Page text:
September 29, 2022
Multiple Shots in One Arm?
Picking whether to give both shots in the same arm or separate arms seems to be a matter of debate and speculation rather than hard science when giving more than one vaccine at the same time. Some, including the White House, advocate giving both shots in one arm spaced at least one inch apart while others advocate using different arms for each.
Many pediatricians, who often have to administer four or five shots to a baby at once, are habitual splitters. “If there’s more than one vaccine syringe to give to a baby, generally, two legs are used,” “If there’s a local reaction to the vaccine, you can identify which vaccine it was if you separate them by space.” (The author of the article had a more painful reaction in her left arm, where she received the COVID shot. Others have reported the same disparity.)
September 22, 2022
U.S. Embarks on Latest COVID-19 Vaccination Campaign as New Bivalent Boosters Roll Out
“With a jumble of confusion, eagerness and vaccine fatigue, America embarked in earnest last week on a sprawling new campaign to get Omicron-specific boosters into the arms of a pandemic-weary country.” Millions of doses of bivalent boosters “arrived with little ceremony at pharmacies, nursing homes and clinics across the country, ready to be administered in what health officials now expect to become a yearly inoculation ritual akin to a flu shot.” Early data “from states and several cities showed what health officials described as a robust early response in a moment when vaccine rates have stagnated.”
The New York Times 9/18
COVID-19 Linked to Increased Alzheimer’s Risk
COVID-19 has been linked to a significantly increased risk for new-onset Alzheimer’s disease (AD) a new study suggests.
The study of more than 6 million people aged 65 years or older found a 50% – 80% risk for AD in the year after COVID-19. The risk was especially high for women older than 85 years.
However, the investigators were quick to point out that the observational retrospective study offers no evidence that COVID-19 causes AD. There could be a viral etiology at play, or the connection could be related to inflammation in neural tissue from the SARS-CoV-2 infection. Or it could simply be that exposure to the healthcare system for COVID increased the odds of detection of existing undiagnosed AD.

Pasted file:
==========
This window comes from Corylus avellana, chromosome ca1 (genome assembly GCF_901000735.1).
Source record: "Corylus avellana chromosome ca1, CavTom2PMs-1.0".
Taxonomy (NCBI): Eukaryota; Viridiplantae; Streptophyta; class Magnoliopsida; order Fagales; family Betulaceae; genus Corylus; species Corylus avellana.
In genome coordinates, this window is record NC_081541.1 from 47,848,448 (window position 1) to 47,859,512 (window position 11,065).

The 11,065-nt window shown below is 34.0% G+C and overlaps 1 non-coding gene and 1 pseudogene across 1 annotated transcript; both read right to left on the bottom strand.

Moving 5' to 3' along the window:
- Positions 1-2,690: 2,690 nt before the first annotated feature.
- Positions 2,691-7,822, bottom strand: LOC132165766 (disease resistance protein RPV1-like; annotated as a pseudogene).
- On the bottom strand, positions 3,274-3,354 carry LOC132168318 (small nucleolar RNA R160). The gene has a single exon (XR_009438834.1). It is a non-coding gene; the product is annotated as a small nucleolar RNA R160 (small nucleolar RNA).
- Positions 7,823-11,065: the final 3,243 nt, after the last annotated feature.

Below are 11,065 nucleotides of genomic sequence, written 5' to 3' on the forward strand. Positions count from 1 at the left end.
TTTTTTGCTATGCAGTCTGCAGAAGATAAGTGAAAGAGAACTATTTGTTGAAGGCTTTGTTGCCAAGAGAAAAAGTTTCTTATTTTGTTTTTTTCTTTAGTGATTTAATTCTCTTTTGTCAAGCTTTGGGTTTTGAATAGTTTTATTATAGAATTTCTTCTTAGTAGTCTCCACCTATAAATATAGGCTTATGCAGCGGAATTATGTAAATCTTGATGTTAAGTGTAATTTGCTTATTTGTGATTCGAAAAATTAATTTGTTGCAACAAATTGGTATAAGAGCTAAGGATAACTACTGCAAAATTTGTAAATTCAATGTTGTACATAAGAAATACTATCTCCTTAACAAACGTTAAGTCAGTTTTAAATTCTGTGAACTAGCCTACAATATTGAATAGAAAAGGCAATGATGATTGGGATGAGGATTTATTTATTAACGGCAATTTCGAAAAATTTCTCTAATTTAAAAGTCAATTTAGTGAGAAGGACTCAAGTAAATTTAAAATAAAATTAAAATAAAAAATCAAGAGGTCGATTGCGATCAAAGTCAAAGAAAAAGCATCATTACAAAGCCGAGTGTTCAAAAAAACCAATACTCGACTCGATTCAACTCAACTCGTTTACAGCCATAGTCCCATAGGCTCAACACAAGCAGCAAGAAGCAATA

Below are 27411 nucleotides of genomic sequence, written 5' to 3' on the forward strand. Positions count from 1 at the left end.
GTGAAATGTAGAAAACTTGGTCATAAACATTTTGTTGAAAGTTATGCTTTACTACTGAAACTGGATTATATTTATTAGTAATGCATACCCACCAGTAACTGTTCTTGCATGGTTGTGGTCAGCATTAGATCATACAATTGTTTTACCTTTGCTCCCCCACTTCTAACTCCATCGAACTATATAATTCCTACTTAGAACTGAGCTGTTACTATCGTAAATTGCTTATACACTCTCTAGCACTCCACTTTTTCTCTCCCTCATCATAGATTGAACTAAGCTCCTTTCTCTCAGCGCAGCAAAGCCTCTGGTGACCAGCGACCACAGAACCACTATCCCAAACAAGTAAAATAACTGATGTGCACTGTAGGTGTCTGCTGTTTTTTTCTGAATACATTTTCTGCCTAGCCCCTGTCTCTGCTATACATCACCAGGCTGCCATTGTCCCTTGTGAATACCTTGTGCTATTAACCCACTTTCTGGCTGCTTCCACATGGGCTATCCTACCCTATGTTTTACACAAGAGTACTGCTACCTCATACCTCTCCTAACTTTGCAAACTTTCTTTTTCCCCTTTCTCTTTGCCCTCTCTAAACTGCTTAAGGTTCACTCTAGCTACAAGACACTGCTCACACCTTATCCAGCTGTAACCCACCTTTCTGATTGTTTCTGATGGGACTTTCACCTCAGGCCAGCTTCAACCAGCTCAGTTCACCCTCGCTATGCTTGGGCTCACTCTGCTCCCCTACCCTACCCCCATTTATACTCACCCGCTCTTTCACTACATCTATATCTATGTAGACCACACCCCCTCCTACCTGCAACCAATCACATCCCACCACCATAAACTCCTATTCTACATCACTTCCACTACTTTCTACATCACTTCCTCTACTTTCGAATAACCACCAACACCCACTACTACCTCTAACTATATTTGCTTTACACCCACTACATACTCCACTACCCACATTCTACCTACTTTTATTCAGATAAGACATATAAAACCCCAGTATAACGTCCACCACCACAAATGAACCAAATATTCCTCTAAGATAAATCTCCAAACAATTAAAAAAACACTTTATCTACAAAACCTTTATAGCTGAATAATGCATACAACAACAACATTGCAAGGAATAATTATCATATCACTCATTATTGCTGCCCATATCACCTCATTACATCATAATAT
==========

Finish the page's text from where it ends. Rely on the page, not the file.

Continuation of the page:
Journal of Alzheimer’s Disease 9/13
September 15, 2022
NY State of Emergency on Polio Outbreak
New York Governor Kathy Hochul declared a state of emergency on Friday over the growing polio outbreak, in an effort to better equip health care providers with tools to curb the spread of the sometimes disabling virus before it takes further hold in the state.
New York Times – 9/9/22 Sept. 9
Skin Test to Detect Alzheimer’s
A report given at the Alzheimer’s Association Inter-national Conference suggests that a minimally invasive skin test can accurately diagnose Alzheimer’s Disease with accuracy. The test measures factors related to nerve connections in the brain. The chief medical advisor for SYNAPS the company that developed the test stated that when added to other diagnostic methods “tremendously enhance the certainty of making a diagnosis,” of Alzheimer’s Disease.
September 8, 2022
The CDC reminds us that, a Newsroutine annual influenza vaccination is recommended for all persons aged 6 months and older who do not have contraindications. For each recipient, a licensed and age-appropriate vaccine should be used. With the exception of vaccination for adults aged 65 years and older, Advisory Committee on Immunization Practices (ACIP) makes no preferential recommendation for a specific vaccine when more than one licensed, recommended, and age-appropriate vaccine is available. All seasonal influenza vaccines expected to be available in the United States for the 2022–23 season are quadrivalent, that is contain vaccine for four different strains of flu. COVID and flu vaccines can be delivered concurrently
—Morbidity and Mortality Weekly Report of the CDC